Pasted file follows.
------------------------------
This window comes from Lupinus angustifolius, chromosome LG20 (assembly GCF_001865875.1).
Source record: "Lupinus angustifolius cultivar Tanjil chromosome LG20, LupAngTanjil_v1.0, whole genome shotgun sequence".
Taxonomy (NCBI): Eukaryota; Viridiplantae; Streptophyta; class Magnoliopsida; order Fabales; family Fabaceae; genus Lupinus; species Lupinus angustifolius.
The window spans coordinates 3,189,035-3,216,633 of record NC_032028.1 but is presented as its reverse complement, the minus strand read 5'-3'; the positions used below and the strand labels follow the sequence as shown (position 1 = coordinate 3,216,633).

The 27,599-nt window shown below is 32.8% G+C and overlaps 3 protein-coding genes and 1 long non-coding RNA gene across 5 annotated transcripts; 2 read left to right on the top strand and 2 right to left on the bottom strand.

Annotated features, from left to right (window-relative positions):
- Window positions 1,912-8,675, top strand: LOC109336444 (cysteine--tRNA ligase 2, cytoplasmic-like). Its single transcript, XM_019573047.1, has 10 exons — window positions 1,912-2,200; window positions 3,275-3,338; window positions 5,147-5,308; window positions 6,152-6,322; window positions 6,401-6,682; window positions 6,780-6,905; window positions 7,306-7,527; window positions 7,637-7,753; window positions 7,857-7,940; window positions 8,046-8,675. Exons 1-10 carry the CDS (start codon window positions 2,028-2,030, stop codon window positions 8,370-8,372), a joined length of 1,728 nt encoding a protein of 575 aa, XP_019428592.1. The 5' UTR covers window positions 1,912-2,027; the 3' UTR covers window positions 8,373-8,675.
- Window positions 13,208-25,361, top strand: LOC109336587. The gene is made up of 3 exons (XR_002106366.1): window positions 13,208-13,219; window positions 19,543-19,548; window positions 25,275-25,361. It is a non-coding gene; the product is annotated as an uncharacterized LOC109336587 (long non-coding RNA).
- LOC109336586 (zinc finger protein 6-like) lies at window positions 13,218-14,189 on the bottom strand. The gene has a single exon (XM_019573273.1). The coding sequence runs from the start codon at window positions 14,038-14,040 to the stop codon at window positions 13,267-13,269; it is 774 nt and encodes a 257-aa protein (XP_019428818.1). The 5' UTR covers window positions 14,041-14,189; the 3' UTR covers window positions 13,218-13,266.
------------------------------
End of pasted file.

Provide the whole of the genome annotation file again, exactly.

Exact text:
This window comes from Lupinus angustifolius, chromosome LG20 (assembly GCF_001865875.1).
Source record: "Lupinus angustifolius cultivar Tanjil chromosome LG20, LupAngTanjil_v1.0, whole genome shotgun sequence".
Taxonomy (NCBI): Eukaryota; Viridiplantae; Streptophyta; class Magnoliopsida; order Fabales; family Fabaceae; genus Lupinus; species Lupinus angustifolius.
The window spans coordinates 3,189,035-3,216,633 of record NC_032028.1 but is presented as its reverse complement, the minus strand read 5'-3'; the positions used below and the strand labels follow the sequence as shown (position 1 = coordinate 3,216,633).

The 27,599-nt window shown below is 32.8% G+C and overlaps 3 protein-coding genes and 1 long non-coding RNA gene across 5 annotated transcripts; 2 read left to right on the top strand and 2 right to left on the bottom strand.

Annotated features, from left to right (window-relative positions):
- Window positions 1,912-8,675, top strand: LOC109336444 (cysteine--tRNA ligase 2, cytoplasmic-like). Its single transcript, XM_019573047.1, has 10 exons — window positions 1,912-2,200; window positions 3,275-3,338; window positions 5,147-5,308; window positions 6,152-6,322; window positions 6,401-6,682; window positions 6,780-6,905; window positions 7,306-7,527; window positions 7,637-7,753; window positions 7,857-7,940; window positions 8,046-8,675. Exons 1-10 carry the CDS (start codon window positions 2,028-2,030, stop codon window positions 8,370-8,372), a joined length of 1,728 nt encoding a protein of 575 aa, XP_019428592.1. The 5' UTR covers window positions 1,912-2,027; the 3' UTR covers window positions 8,373-8,675.
- Window positions 13,208-25,361, top strand: LOC109336587. The gene is made up of 3 exons (XR_002106366.1): window positions 13,208-13,219; window positions 19,543-19,548; window positions 25,275-25,361. It is a non-coding gene; the product is annotated as an uncharacterized LOC109336587 (long non-coding RNA).
- LOC109336586 (zinc finger protein 6-like) lies at window positions 13,218-14,189 on the bottom strand. The gene has a single exon (XM_019573273.1). The coding sequence runs from the start codon at window positions 14,038-14,040 to the stop codon at window positions 13,267-13,269; it is 774 nt and encodes a 257-aa protein (XP_019428818.1). The 5' UTR covers window positions 14,041-14,189; the 3' UTR covers window positions 13,218-13,266.